Some 2,400 kilometres from New York City, where victims of Haiti’s cholera epidemic are suing the United Nations in a U.S. federal court, the disease continues to burn through the populace with no end in sight.
In a single week between Oct. 19 and Oct. 26, the Pan-American Health Organisation reported 1,512 new cases and 31 deaths. New cases are reported in all 10 departments.
At the Cholera Treatment Centre run by Médecins Sans Frontières/Doctors Without Borders in Delmas 33, a commune in Port-au-Prince Arrondissement, nurse Viola Augustine says the clinic is so packed it cannot accept new patients.
“The centre has already handled over 20,000 cases of cholera since it opened. At the moment, the centre is full and we cannot take in the increase of patients due to the rainy season,” she told IPS. “We are forced, in this case, to transfer patients to other treatment centres when they are brought here.”
The spread of cholera in Haiti, which has killed more than 8,300 and infected over 680,000 people since October 2010, has been blamed on Nepali peacekeepers who are part of the 9,500‑strong U.N. Stabilisation Mission in Haiti (MINUSTAH).
The United Nations has refused demands for compensation. Earlier this month, an advocacy group filed a lawsuit seeking reparations from the world body on behalf of the cholera victims.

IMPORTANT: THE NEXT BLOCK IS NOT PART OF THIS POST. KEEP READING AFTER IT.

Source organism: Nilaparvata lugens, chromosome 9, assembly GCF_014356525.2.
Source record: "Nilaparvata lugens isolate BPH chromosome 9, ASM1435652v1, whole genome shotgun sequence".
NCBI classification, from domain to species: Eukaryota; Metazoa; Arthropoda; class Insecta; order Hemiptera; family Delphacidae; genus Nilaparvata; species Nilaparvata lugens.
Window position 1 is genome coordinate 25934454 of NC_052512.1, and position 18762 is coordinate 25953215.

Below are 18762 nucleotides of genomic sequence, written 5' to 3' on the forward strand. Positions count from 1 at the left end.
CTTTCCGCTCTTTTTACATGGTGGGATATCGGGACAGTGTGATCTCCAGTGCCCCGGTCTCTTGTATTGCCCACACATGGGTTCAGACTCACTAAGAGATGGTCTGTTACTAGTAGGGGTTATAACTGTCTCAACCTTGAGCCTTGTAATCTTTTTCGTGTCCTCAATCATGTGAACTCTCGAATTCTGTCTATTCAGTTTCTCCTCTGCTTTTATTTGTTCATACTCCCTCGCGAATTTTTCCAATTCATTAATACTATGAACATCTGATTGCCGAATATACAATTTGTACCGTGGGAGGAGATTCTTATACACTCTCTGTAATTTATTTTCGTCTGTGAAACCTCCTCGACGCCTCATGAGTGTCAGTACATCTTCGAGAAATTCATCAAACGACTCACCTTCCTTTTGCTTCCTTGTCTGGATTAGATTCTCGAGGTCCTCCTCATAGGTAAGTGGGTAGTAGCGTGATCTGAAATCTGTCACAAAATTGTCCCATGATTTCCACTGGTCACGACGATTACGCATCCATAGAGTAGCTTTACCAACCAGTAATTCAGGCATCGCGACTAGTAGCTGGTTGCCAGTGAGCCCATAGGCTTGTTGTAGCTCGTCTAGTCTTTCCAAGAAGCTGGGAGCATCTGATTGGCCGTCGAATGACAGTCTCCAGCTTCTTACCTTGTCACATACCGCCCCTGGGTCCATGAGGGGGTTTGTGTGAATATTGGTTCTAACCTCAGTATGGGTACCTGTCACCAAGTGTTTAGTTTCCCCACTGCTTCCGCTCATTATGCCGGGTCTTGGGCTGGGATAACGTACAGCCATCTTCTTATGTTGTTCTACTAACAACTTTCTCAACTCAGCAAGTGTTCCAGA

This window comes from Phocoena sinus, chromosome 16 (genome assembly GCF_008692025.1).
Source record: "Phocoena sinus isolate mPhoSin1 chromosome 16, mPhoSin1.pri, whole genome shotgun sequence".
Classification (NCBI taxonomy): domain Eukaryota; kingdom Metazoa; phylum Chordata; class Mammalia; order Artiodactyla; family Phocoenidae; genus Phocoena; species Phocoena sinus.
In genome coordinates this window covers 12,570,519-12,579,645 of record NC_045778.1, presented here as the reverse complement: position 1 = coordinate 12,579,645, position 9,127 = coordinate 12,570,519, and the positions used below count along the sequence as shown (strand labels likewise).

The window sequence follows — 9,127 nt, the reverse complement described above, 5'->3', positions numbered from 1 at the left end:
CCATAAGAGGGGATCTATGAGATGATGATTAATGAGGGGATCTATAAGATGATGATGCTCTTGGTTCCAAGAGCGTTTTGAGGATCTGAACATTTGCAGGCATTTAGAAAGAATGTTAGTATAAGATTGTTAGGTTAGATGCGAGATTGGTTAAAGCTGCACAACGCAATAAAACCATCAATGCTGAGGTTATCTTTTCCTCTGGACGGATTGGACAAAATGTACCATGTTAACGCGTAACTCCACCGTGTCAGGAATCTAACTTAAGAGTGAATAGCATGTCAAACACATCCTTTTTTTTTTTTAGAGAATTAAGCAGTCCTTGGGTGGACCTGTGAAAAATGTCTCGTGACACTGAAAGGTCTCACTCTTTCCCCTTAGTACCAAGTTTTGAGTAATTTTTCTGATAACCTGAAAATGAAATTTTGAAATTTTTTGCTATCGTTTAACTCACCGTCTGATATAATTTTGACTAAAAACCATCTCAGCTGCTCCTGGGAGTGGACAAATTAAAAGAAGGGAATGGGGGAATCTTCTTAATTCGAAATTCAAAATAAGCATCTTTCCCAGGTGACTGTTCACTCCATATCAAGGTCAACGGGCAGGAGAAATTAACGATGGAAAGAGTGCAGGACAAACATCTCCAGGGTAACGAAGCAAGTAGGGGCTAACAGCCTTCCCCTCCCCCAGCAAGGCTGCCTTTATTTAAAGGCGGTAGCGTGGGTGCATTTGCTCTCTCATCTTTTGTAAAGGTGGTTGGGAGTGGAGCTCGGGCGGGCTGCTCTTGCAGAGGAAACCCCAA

Felicia Paul, 45, lives in Saint-Marc, about 100 kms northwest of the capital. She caught cholera in 2010, and survived it though extensive treatment with saline IV bags.
“I was infected with cholera for 12 days,” Paul told IPS. “My two daughters caught it while they were taking care of me. MINUSTAH brought cholera so we ask that they compensate me. We always drank water out of the river and it never made us ill. But that water has been contaminated due the spillage of the peacekeeper’s feces into the river.
“I still feel the effects of the disease,” she added. “It blurs my vision and weakens me every day.”
A former senior U.N. official from Nepal told IPS he strongly supports compensation.
“As a Nepali who lived in and loved Haiti, I feel special empathy for the victims of the cholera epidemic,” said former U.N. Assistant Secretary-General Kul Gautam.
In a way, he said, even the Nepali peacekeepers are victims of the kind of poverty and poor governance that afflicts both Nepal and Haiti. The two nations are categorised by the United Nations as among the 49 least developed countries (LDCs), described as the poorest of the world’s poor.Providing peacekeepers for the UN—in effect, renting out troops—is a revenue source for poor countries. If Haiti had an army, it might be renting its troops too.